You can use this sumptuous fried tofu to give the texture of meat. It is particularly useful as a bit-sized chicken alternative in curries, stir-fries, and stews; and great for entertaining skeptical omnivores. Tofu itself has a low amount of calories, a relatively large amount of iron, and little fat. The health benefits cannot be disputed.
Extra-firm tofu (however much the dish you are making calls for)
Oil for frying
Hint: The best oils for deep-frying are those with a high smoke point, which means they are able to withstand high temperatures. For example, refined safflower, avocado, cottonseed and sunflower oils, or peanut and soy oils. Canola oil is usually not a problem either.
1. To change the texture of this vegetarian staple, try to remove as much water as possible from the extra-firm tofu. Do this by gently pressing it between two flat surfaces, (I use plates) then by blotting it with a clean tea towel. This improves flavor absorption and reduces hot oil splashes.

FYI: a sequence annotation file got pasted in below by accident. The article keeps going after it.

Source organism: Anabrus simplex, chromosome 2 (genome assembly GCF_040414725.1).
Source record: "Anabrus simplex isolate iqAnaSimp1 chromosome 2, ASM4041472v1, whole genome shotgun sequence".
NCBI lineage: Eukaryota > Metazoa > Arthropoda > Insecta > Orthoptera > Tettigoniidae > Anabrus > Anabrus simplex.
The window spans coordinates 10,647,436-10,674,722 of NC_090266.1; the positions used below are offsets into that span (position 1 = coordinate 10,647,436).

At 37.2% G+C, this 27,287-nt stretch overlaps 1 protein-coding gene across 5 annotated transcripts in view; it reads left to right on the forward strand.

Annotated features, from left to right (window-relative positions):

2. Heat 2 tablespoons of cooking oil in a pan/wok and keep at medium heat.
3. Cut tofu into bite-sized pieces. For most recipes, 1 inch (2cm) thick cubes will be suitable while others may call for strips or thin steaks. All sizes will work brilliantly.
4. Carefully place each piece into the oil with a spatula.
5. Leave until golden brown, testing one piece for crispness before turning. Simply lift the corner and peer underneath to see if it’s ready. Tofu crumbles easily so take your time when flipping the pieces.
6. Once both sides are golden, remove and place on a paper towel to drain excess oil. Once it cools, add flavors, such as spices or marinades, or serve with steamed vegetables or on top of a salad.